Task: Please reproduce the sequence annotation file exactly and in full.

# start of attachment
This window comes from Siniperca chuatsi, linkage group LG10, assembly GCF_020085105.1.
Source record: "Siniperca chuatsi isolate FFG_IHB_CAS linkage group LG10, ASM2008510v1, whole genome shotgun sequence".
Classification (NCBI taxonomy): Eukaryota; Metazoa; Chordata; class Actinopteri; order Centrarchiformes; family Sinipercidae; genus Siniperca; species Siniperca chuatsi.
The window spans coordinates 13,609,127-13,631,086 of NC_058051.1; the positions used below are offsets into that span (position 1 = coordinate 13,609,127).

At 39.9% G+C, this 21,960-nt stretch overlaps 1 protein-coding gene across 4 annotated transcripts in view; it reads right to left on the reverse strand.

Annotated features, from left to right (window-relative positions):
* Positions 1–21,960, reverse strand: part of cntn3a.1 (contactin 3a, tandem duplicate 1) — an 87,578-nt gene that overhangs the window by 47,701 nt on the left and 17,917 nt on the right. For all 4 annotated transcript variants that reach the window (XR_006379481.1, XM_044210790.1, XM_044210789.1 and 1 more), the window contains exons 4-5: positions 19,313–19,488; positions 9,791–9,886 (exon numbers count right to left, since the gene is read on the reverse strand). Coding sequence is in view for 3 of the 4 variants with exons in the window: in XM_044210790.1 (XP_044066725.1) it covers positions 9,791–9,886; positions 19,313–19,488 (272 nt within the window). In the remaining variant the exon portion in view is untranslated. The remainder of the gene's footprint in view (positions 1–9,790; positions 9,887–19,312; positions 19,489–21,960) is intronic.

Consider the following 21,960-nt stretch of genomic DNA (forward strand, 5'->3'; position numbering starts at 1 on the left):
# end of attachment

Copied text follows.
This window comes from Siniperca chuatsi, linkage group LG10, assembly GCF_020085105.1.
Source record: "Siniperca chuatsi isolate FFG_IHB_CAS linkage group LG10, ASM2008510v1, whole genome shotgun sequence".
Classification (NCBI taxonomy): Eukaryota; Metazoa; Chordata; class Actinopteri; order Centrarchiformes; family Sinipercidae; genus Siniperca; species Siniperca chuatsi.
The window spans coordinates 13,609,127-13,631,086 of NC_058051.1; the positions used below are offsets into that span (position 1 = coordinate 13,609,127).

At 39.9% G+C, this 21,960-nt stretch overlaps 1 protein-coding gene across 4 annotated transcripts in view; it reads right to left on the reverse strand.

Annotated features, from left to right (window-relative positions):
* Positions 1–21,960, reverse strand: part of cntn3a.1 (contactin 3a, tandem duplicate 1) — an 87,578-nt gene that overhangs the window by 47,701 nt on the left and 17,917 nt on the right. For all 4 annotated transcript variants that reach the window (XR_006379481.1, XM_044210790.1, XM_044210789.1 and 1 more), the window contains exons 4-5: positions 19,313–19,488; positions 9,791–9,886 (exon numbers count right to left, since the gene is read on the reverse strand). Coding sequence is in view for 3 of the 4 variants with exons in the window: in XM_044210790.1 (XP_044066725.1) it covers positions 9,791–9,886; positions 19,313–19,488 (272 nt within the window). In the remaining variant the exon portion in view is untranslated. The remainder of the gene's footprint in view (positions 1–9,790; positions 9,887–19,312; positions 19,489–21,960) is intronic.

Consider the following 21,960-nt stretch of genomic DNA (forward strand, 5'->3'; position numbering starts at 1 on the left):